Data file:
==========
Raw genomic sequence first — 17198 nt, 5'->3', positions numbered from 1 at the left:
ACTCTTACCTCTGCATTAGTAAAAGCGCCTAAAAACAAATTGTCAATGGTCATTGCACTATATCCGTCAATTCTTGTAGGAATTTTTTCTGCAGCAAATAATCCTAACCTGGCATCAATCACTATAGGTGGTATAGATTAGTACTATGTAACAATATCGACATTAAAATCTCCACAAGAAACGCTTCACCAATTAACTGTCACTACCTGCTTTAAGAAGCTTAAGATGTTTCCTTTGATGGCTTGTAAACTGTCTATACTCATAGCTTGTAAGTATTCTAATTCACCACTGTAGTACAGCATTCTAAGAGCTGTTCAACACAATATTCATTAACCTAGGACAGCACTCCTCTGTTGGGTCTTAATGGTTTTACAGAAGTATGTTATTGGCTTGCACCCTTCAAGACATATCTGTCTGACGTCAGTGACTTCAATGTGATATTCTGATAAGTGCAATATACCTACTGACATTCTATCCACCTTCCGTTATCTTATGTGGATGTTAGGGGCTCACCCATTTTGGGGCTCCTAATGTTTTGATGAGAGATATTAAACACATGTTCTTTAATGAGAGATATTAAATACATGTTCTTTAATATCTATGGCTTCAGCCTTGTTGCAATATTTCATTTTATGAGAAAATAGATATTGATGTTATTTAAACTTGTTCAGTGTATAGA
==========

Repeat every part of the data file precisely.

Raw genomic sequence first — 17198 nt, 5'->3', positions numbered from 1 at the left:
ACTCTTACCTCTGCATTAGTAAAAGCGCCTAAAAACAAATTGTCAATGGTCATTGCACTATATCCGTCAATTCTTGTAGGAATTTTTTCTGCAGCAAATAATCCTAACCTGGCATCAATCACTATAGGTGGTATAGATTAGTACTATGTAACAATATCGACATTAAAATCTCCACAAGAAACGCTTCACCAATTAACTGTCACTACCTGCTTTAAGAAGCTTAAGATGTTTCCTTTGATGGCTTGTAAACTGTCTATACTCATAGCTTGTAAGTATTCTAATTCACCACTGTAGTACAGCATTCTAAGAGCTGTTCAACACAATATTCATTAACCTAGGACAGCACTCCTCTGTTGGGTCTTAATGGTTTTACAGAAGTATGTTATTGGCTTGCACCCTTCAAGACATATCTGTCTGACGTCAGTGACTTCAATGTGATATTCTGATAAGTGCAATATACCTACTGACATTCTATCCACCTTCCGTTATCTTATGTGGATGTTAGGGGCTCACCCATTTTGGGGCTCCTAATGTTTTGATGAGAGATATTAAACACATGTTCTTTAATGAGAGATATTAAATACATGTTCTTTAATATCTATGGCTTCAGCCTTGTTGCAATATTTCATTTTATGAGAAAATAGATATTGATGTTATTTAAACTTGTTCAGTGTATAGA